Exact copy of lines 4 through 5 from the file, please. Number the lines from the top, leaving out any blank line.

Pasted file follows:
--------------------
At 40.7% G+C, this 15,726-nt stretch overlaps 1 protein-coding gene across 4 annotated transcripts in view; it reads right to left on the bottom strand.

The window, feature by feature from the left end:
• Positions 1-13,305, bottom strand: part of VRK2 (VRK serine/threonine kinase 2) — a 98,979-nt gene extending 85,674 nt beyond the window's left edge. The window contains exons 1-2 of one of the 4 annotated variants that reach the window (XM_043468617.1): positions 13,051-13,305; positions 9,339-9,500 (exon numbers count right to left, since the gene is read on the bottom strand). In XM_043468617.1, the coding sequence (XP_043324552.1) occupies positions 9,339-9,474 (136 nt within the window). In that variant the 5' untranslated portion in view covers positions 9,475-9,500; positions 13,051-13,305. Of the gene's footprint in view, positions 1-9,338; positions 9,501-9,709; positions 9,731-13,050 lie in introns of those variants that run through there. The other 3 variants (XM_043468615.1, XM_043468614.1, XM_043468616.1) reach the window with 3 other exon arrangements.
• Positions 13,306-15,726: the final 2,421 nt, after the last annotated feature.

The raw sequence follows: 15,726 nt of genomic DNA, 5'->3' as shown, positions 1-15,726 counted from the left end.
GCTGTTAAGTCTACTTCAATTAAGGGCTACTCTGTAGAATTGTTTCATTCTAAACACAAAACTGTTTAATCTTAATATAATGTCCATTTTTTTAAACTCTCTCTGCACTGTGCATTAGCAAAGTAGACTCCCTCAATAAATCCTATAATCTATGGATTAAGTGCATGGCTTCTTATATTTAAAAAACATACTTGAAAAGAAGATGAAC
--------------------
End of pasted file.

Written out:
• Positions 13,306-15,726: the final 2,421 nt, after the last annotated feature.

The raw sequence follows: 15,726 nt of genomic DNA, 5'->3' as shown, positions 1-15,726 counted from the left end.